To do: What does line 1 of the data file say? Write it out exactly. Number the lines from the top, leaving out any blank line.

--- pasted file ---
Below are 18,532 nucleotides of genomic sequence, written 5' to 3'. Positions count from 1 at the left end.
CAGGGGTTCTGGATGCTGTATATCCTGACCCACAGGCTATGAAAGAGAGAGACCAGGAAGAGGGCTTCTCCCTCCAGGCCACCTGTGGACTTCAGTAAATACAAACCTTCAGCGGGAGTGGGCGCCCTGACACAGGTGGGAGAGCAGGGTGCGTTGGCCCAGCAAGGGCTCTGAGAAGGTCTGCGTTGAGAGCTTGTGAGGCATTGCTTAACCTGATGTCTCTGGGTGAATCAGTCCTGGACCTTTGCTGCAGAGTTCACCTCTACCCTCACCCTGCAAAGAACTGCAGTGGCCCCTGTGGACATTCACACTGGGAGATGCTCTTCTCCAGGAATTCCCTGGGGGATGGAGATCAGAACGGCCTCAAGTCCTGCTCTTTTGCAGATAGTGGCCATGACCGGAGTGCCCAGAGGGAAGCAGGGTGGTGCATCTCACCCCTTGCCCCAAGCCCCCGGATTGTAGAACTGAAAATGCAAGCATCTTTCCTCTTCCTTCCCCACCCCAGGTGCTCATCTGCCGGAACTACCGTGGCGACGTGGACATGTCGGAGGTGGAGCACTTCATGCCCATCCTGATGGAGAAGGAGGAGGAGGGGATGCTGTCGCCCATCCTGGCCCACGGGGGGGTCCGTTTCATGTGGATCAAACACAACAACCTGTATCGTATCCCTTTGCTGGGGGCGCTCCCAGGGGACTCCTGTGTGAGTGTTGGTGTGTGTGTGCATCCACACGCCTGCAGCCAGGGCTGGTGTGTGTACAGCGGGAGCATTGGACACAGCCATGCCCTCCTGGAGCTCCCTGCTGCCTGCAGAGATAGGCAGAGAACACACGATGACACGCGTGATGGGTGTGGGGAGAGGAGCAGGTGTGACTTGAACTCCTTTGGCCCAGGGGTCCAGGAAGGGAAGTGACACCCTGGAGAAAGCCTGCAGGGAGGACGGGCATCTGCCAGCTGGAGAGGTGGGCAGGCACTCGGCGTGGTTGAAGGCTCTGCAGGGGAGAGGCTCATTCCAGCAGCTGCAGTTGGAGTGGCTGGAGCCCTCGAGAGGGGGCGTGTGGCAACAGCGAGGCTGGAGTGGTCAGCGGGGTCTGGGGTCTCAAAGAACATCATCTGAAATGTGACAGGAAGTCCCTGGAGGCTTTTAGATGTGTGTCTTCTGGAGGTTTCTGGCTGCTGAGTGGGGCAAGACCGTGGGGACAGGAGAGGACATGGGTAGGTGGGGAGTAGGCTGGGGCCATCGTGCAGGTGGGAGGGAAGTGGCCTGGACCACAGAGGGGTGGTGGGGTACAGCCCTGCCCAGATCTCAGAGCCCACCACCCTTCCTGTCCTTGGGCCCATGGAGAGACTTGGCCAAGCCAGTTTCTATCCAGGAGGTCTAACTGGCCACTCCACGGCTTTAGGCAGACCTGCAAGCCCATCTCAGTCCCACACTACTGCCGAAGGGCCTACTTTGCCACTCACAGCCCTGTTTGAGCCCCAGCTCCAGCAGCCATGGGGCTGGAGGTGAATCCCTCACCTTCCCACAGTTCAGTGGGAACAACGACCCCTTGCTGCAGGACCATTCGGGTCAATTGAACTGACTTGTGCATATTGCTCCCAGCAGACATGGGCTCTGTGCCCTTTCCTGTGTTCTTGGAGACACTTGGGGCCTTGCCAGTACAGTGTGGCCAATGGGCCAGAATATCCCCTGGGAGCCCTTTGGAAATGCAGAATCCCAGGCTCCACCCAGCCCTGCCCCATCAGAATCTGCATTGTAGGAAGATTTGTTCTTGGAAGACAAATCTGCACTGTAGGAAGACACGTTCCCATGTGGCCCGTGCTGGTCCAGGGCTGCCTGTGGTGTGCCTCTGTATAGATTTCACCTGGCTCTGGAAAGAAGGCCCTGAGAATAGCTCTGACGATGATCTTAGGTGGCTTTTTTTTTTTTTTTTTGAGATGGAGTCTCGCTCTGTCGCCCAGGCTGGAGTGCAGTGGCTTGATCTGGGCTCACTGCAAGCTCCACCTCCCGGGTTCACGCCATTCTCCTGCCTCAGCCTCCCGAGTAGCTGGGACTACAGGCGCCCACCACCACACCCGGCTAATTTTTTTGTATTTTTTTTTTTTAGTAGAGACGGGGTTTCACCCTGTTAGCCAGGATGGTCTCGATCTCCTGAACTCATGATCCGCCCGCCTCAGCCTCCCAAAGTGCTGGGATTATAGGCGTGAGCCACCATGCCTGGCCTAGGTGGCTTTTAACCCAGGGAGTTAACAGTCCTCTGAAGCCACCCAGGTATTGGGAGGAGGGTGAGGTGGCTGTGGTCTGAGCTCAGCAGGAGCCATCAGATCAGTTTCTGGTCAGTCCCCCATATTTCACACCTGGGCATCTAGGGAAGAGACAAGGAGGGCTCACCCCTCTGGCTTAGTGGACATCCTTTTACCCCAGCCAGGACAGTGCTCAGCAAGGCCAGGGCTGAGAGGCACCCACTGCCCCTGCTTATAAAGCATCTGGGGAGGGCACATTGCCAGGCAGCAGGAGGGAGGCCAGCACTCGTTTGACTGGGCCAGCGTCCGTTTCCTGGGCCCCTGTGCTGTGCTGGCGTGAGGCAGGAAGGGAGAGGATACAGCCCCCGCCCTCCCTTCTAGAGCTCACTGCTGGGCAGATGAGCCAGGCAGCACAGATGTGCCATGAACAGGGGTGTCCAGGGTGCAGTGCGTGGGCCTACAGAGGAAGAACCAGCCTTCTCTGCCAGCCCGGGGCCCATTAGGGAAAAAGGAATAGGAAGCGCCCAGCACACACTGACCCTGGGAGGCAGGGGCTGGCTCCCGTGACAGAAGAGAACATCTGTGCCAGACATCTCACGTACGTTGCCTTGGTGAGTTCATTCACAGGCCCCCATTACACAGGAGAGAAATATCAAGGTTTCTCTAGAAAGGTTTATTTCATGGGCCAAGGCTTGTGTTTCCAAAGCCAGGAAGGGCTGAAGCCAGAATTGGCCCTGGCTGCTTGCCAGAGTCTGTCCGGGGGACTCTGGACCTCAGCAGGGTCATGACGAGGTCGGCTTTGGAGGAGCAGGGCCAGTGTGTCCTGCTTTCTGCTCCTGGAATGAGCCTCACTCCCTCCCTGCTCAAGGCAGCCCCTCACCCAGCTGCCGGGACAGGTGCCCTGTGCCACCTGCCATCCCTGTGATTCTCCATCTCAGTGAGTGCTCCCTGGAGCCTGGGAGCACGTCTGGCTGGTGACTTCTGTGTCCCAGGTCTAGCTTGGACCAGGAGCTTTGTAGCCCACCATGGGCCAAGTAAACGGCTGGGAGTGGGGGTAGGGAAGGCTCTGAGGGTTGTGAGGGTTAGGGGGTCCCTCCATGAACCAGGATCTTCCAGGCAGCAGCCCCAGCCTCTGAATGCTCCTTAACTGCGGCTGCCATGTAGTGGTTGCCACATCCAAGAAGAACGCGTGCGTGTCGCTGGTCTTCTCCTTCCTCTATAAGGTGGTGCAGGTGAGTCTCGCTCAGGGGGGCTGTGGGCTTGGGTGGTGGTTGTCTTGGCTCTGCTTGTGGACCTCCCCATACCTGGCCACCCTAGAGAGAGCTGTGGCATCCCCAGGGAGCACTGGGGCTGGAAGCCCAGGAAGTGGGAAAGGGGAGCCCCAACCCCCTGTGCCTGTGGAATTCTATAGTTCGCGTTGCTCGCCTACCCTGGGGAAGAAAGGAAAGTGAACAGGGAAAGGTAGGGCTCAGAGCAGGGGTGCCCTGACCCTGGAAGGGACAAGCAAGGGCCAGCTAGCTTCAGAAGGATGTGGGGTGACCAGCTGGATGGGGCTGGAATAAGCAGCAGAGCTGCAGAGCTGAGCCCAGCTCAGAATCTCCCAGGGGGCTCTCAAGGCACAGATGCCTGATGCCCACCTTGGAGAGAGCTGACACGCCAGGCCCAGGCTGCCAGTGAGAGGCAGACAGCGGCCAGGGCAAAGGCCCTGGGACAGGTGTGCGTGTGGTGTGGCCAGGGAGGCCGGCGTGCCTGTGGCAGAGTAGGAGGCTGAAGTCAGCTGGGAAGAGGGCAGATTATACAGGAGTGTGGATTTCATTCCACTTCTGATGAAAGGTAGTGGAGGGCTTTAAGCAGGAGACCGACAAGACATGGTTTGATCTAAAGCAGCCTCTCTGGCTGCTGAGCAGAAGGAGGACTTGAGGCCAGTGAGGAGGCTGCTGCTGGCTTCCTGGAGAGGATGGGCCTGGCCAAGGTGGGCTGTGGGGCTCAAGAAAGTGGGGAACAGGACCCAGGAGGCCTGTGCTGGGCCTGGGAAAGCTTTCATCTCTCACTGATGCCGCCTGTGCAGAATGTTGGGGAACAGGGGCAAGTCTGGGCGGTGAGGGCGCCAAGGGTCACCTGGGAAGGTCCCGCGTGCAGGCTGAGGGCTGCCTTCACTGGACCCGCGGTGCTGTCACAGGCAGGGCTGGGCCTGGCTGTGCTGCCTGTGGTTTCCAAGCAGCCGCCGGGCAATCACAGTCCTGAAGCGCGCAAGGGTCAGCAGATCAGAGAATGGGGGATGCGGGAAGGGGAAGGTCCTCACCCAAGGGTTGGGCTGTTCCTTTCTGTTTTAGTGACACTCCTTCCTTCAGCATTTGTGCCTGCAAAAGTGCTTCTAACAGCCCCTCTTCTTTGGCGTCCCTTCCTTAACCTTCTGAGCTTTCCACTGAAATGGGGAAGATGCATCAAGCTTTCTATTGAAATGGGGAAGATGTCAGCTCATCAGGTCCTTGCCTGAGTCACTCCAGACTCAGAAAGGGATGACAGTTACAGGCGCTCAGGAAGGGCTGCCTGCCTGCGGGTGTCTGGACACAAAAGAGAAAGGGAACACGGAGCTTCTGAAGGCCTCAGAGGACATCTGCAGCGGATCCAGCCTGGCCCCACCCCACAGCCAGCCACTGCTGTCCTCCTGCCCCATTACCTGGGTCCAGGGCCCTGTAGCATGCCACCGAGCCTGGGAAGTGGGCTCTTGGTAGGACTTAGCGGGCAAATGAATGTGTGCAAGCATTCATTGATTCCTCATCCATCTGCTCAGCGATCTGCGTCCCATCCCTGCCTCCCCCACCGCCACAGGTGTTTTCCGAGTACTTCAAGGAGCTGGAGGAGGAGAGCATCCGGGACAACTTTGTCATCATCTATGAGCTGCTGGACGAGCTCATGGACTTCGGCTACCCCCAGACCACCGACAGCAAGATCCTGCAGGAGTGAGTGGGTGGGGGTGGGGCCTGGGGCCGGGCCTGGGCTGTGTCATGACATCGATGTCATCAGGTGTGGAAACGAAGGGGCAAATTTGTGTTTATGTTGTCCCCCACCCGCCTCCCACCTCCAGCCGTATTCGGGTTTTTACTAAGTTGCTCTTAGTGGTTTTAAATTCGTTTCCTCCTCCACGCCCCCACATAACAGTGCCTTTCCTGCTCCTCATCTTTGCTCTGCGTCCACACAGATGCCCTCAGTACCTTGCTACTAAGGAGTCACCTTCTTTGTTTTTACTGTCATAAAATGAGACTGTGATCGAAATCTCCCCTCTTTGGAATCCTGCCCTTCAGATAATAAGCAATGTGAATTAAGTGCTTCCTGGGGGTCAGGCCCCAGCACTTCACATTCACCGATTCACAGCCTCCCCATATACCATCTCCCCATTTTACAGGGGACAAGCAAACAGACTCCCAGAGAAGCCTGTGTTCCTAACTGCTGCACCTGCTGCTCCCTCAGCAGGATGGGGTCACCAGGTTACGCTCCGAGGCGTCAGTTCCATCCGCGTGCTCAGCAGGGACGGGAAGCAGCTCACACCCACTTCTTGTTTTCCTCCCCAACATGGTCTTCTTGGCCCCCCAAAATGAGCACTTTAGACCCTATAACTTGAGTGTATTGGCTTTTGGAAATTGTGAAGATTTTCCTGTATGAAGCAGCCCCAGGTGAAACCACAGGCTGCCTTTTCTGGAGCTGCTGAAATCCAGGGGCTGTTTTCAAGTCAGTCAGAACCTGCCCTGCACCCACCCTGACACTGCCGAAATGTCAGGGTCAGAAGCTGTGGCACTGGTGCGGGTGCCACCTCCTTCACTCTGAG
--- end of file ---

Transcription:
Below are 18,532 nucleotides of genomic sequence, written 5' to 3'. Positions count from 1 at the left end.